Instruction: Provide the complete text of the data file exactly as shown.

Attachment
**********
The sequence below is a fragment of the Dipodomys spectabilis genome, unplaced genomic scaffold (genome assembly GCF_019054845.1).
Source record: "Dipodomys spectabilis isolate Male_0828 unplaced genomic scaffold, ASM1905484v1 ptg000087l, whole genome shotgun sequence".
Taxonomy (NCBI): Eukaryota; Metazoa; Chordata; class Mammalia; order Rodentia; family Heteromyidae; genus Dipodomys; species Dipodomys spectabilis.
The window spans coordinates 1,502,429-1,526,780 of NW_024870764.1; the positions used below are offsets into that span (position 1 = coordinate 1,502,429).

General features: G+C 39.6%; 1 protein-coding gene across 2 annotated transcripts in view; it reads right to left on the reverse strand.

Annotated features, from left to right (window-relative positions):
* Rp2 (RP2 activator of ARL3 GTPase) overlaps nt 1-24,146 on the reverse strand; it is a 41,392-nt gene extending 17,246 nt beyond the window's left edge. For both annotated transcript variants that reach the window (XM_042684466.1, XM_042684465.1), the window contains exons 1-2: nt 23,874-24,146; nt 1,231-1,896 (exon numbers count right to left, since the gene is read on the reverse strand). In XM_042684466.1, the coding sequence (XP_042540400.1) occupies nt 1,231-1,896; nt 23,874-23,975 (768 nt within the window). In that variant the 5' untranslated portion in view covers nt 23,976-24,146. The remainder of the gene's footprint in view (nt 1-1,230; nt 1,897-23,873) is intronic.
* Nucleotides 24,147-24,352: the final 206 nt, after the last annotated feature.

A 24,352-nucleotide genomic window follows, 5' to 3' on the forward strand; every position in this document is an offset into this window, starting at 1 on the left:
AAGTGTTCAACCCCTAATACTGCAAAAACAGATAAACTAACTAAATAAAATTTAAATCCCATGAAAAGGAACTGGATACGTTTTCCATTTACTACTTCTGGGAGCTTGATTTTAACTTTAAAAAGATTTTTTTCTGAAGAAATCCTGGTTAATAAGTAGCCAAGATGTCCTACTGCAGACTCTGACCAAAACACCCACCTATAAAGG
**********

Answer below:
The sequence below is a fragment of the Dipodomys spectabilis genome, unplaced genomic scaffold (genome assembly GCF_019054845.1).
Source record: "Dipodomys spectabilis isolate Male_0828 unplaced genomic scaffold, ASM1905484v1 ptg000087l, whole genome shotgun sequence".
Taxonomy (NCBI): Eukaryota; Metazoa; Chordata; class Mammalia; order Rodentia; family Heteromyidae; genus Dipodomys; species Dipodomys spectabilis.
The window spans coordinates 1,502,429-1,526,780 of NW_024870764.1; the positions used below are offsets into that span (position 1 = coordinate 1,502,429).

General features: G+C 39.6%; 1 protein-coding gene across 2 annotated transcripts in view; it reads right to left on the reverse strand.

Annotated features, from left to right (window-relative positions):
* Rp2 (RP2 activator of ARL3 GTPase) overlaps nt 1-24,146 on the reverse strand; it is a 41,392-nt gene extending 17,246 nt beyond the window's left edge. For both annotated transcript variants that reach the window (XM_042684466.1, XM_042684465.1), the window contains exons 1-2: nt 23,874-24,146; nt 1,231-1,896 (exon numbers count right to left, since the gene is read on the reverse strand). In XM_042684466.1, the coding sequence (XP_042540400.1) occupies nt 1,231-1,896; nt 23,874-23,975 (768 nt within the window). In that variant the 5' untranslated portion in view covers nt 23,976-24,146. The remainder of the gene's footprint in view (nt 1-1,230; nt 1,897-23,873) is intronic.
* Nucleotides 24,147-24,352: the final 206 nt, after the last annotated feature.

A 24,352-nucleotide genomic window follows, 5' to 3' on the forward strand; every position in this document is an offset into this window, starting at 1 on the left:
AAGTGTTCAACCCCTAATACTGCAAAAACAGATAAACTAACTAAATAAAATTTAAATCCCATGAAAAGGAACTGGATACGTTTTCCATTTACTACTTCTGGGAGCTTGATTTTAACTTTAAAAAGATTTTTTTCTGAAGAAATCCTGGTTAATAAGTAGCCAAGATGTCCTACTGCAGACTCTGACCAAAACACCCACCTATAAAGG